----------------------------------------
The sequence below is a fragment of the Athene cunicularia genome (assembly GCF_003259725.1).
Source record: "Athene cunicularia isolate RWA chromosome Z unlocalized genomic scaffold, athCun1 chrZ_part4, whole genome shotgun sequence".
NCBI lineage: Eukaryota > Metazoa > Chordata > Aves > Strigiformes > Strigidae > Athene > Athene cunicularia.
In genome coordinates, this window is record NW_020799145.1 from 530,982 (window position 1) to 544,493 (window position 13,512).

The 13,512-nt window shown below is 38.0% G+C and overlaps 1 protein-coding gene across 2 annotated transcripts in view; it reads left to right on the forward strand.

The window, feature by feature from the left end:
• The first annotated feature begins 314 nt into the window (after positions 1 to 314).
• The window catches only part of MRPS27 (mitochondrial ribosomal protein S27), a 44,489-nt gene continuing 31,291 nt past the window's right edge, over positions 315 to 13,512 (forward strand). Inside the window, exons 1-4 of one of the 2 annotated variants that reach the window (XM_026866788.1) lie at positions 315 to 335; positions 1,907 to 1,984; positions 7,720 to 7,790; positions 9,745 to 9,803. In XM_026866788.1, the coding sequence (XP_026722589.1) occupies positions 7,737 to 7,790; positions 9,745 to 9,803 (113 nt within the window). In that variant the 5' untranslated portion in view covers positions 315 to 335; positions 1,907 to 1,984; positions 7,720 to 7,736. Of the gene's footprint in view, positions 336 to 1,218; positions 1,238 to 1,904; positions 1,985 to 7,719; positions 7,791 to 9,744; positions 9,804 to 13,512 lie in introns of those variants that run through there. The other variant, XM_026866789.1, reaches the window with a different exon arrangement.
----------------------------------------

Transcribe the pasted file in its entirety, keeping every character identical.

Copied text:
The sequence below is a fragment of the Athene cunicularia genome (assembly GCF_003259725.1).
Source record: "Athene cunicularia isolate RWA chromosome Z unlocalized genomic scaffold, athCun1 chrZ_part4, whole genome shotgun sequence".
NCBI lineage: Eukaryota > Metazoa > Chordata > Aves > Strigiformes > Strigidae > Athene > Athene cunicularia.
In genome coordinates, this window is record NW_020799145.1 from 530,982 (window position 1) to 544,493 (window position 13,512).

The 13,512-nt window shown below is 38.0% G+C and overlaps 1 protein-coding gene across 2 annotated transcripts in view; it reads left to right on the forward strand.

The window, feature by feature from the left end:
• The first annotated feature begins 314 nt into the window (after positions 1 to 314).
• The window catches only part of MRPS27 (mitochondrial ribosomal protein S27), a 44,489-nt gene continuing 31,291 nt past the window's right edge, over positions 315 to 13,512 (forward strand). Inside the window, exons 1-4 of one of the 2 annotated variants that reach the window (XM_026866788.1) lie at positions 315 to 335; positions 1,907 to 1,984; positions 7,720 to 7,790; positions 9,745 to 9,803. In XM_026866788.1, the coding sequence (XP_026722589.1) occupies positions 7,737 to 7,790; positions 9,745 to 9,803 (113 nt within the window). In that variant the 5' untranslated portion in view covers positions 315 to 335; positions 1,907 to 1,984; positions 7,720 to 7,736. Of the gene's footprint in view, positions 336 to 1,218; positions 1,238 to 1,904; positions 1,985 to 7,719; positions 7,791 to 9,744; positions 9,804 to 13,512 lie in introns of those variants that run through there. The other variant, XM_026866789.1, reaches the window with a different exon arrangement.